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Fender Jazzmaster...50 Years On And Still Going Strong!

Published: Thu August 21, 2008  News Feed

Fender unveiled its Jazzmaster guitar in 1958, intending to score a one-two punch with an instrument that would be the company's top-of-the line successor to the Stratocaster guitar and appeal to serious jazz guitarists, a class of musician that had eluded Fender's widening reach.

Although it succeeded on neither count, the distinctive Jazzmaster nonetheless surprised everybody by reaching widespread success in some unexpected arenas.

The Jazzmaster certainly seemed like a good idea at the time. It bears remembering that the Fender company predated rock 'n' roll by a good decade and that when the form did make its first youthfully raucous splash in the mid-1950s, Leo Fender and his sales director, Don Randall, seemed barely to notice; their fledgling company was built on the western swing and dance bands so popular in post-war Southern California. The small but expanding Fender company was riding high in 1957 on the strength of its Telecaster guitar, Precision Bass guitar, a handful of well-built amplifiers and the by-then perfected Stratocaster guitar, but none of those products had their genesis in rock 'n' roll.

Not that it mattered—the first wave of rock 'n' roll was in a tailspin by 1958. Elvis Presley was drafted, Chuck Berry was jailed, Buddy Holly was killed in a plane crash, Little Richard abandoned rock 'n' roll for religion, Jerry Lee Lewis disappeared from view amid scandal and Alan Freed's career was destroyed by a payola scandal. Little was left to fill the void except blandly manufactured teen pop (the saving grace of Motown was just finding its feet at the dawn of the 1960s), and it seemed rock was finished.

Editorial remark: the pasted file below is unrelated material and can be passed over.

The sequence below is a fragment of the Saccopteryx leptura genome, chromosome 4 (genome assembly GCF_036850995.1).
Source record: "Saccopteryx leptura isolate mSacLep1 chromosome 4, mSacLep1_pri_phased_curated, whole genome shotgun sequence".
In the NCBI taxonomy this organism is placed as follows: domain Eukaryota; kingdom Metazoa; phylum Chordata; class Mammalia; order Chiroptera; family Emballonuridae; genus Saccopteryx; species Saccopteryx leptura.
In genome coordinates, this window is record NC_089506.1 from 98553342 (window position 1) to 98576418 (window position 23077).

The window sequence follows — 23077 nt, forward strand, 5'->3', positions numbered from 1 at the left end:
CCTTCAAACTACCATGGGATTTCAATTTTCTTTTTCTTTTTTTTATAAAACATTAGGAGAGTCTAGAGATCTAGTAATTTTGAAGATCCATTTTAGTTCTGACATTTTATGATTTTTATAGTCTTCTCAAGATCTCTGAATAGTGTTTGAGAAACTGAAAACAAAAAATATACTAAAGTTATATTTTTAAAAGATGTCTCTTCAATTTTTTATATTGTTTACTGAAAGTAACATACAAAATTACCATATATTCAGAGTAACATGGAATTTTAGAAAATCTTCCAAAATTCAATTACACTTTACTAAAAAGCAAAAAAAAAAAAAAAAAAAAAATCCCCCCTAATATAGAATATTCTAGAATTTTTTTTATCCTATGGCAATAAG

Indeed, from a corporate standpoint, Fender couldn't have cared less about rock 'n' roll in 1958.

An early example of the Jazzmaster being used...

The company had loftier musical ambitions by then. Mainly, Fender and Randall wanted to combat the perception that Fender guitars, while popular with youth, were not top-tier instruments played by top-tier musicians. Fender wanted to design a successor to the Stratocaster that would dispel this notion by appealing to "serious" players—jazz guitarists. Fender sought the artistic credibility and market share that would come with getting its instruments into the hands of acclaimed jazz players such as Herb Ellis, Jim Hall, Barney Kessel, Tal Farlow, Joe Pass and the like.

As author Richard Smith notes in Fender: the Sound Heard 'Round the World, "Going after these players was the logical way to expand before Randall and Fender noticed and appreciated the growing proliferation of rock bands."

Of course, jazz was the high-minded province of the hollow-body arch-top guitar. Fender wanted to prove that an affordably modern solid-body electric guitar could supplant these expensive old-world instruments, and the successor to the Stratocaster would be designed accordingly. The result was the Jazzmaster.